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Polycystic Ovarian Disease (PCOS) affects approximately 5 million women in the United States. It is a common cause of female infertility but goes beyond that concern. It also is commonly associated with insulin resistance and 50% of women with PCOS develop type 2 diabetes before they reach 40 years of age.

Contributing factors to having PCOS are family history, being overweight and high levels of androgens. The predominant androgen is the male hormone testosterone. High levels in women can lead to thinning scalp hair, excess hair growth on the face, acne and irregular periods. 

How is PCOS Diagnosed?

It is challenging to diagnose PCOS as there is no real definitive diagnosis, but a cluster of symptoms. These can include: irregular or lack of menstrual periods; facial hair growth and thinning hair, acne and oily skin and multiple cysts on your ovaries. You may also see darkening of the skin around the neck, breasts, groin area which is called acanthosis nigricans. A blood test to determine androgen excess may also be done. With an ultrasound, your health care provider may also check the lining of your uterus for thickening, or your kidneys for possible cysts.

What Can I Do to Prevent PCOS?

PCOS can often be prevented with lifestyle changes we hear about a lot in diabetes care.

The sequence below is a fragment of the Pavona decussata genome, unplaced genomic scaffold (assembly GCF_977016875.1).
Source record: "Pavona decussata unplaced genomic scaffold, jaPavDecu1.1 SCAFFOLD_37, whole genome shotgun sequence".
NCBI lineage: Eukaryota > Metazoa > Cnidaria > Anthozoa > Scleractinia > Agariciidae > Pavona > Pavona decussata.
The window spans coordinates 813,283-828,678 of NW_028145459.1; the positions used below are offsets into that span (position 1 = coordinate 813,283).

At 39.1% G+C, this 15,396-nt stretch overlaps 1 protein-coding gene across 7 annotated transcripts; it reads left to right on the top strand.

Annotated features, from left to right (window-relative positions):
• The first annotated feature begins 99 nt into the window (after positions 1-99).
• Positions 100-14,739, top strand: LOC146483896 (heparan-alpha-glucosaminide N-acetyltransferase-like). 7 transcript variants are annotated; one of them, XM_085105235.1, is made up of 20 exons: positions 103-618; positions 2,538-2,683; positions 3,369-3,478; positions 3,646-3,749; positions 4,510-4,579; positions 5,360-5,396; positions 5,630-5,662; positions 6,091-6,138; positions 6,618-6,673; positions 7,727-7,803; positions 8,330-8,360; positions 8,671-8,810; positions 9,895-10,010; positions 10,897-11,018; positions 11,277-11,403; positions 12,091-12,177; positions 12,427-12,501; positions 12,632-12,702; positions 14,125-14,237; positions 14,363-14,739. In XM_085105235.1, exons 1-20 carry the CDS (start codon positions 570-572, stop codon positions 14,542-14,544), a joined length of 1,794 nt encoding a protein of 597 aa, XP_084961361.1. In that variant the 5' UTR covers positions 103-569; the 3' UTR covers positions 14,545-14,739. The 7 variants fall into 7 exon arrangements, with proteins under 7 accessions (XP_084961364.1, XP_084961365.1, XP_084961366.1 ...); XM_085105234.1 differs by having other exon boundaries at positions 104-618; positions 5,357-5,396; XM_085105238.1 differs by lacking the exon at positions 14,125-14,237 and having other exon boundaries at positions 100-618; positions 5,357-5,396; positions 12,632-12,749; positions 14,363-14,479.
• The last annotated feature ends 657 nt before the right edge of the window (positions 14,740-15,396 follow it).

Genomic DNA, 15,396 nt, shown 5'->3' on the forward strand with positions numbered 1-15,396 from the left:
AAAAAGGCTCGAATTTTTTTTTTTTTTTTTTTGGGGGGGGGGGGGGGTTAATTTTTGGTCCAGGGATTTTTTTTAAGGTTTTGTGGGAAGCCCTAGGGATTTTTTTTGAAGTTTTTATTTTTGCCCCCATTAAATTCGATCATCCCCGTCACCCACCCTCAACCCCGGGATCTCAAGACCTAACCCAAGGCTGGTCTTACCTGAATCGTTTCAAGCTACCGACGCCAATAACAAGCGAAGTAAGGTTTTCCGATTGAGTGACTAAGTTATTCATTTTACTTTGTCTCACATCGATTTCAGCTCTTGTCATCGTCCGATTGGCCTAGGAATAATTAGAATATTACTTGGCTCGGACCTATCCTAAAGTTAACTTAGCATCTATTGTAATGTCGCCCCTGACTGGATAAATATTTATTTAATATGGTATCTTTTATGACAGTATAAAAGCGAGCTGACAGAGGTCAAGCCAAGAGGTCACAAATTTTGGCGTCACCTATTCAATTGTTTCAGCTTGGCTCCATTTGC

• Eating healthfully: lots of vegetables, fresh fruit, whole grains and lean meats.
  • Regular exercise: start or continue a regular exercise program. You choose which one, just make a choice. For example, daily walks with your dog, biking with your family, taking a hike, dancing, swimming, hitting the gym. Just move for 30 or minutes more each day. Not really a lot to ask considering the 24-hour day! Having trouble getting started? Here are some ideas for 5 Excercises You Can Do At Home Today.
  • Weight management: although women who are of normal weight can develop PCOS it is less common. Weight loss of even 5 % of your body weight if you are overweight can help. If you weigh 200 pounds, a drop of 10 pounds may reduce your risk or lessen the symptoms.

How is PCOS Treated?

Lifestyle changes as mentioned above. In addition, hormonal birth control pills, skin patches, shots etc. can help to restore regular periods. Talk with your doctor about the options.

Metformin is a drug that has been used frequently with PCOS. It helps to lower insulin resistance and can also help to reduce weight. 

There are drugs specific to the symptoms of PCOS as well. For example, medications that help reduce facial hair, and those that enhance weight loss efforts.

What Medical Conditions are Connected with PCOS?

PCOS raises the risk of:

  • Developing type 2 diabetes
  • Elevated blood pressure
  • Elevated blood fats, like cholesterol
  • Sleep apnea
  • Infertility
  • Depression and anxiety


If you are having symptoms of PCOS – see your health care provider for an assessment. Lifestyle changes as well as medication may help you feel more like the person you want to be and lessen or eliminate the symptoms associated with PCOS. 

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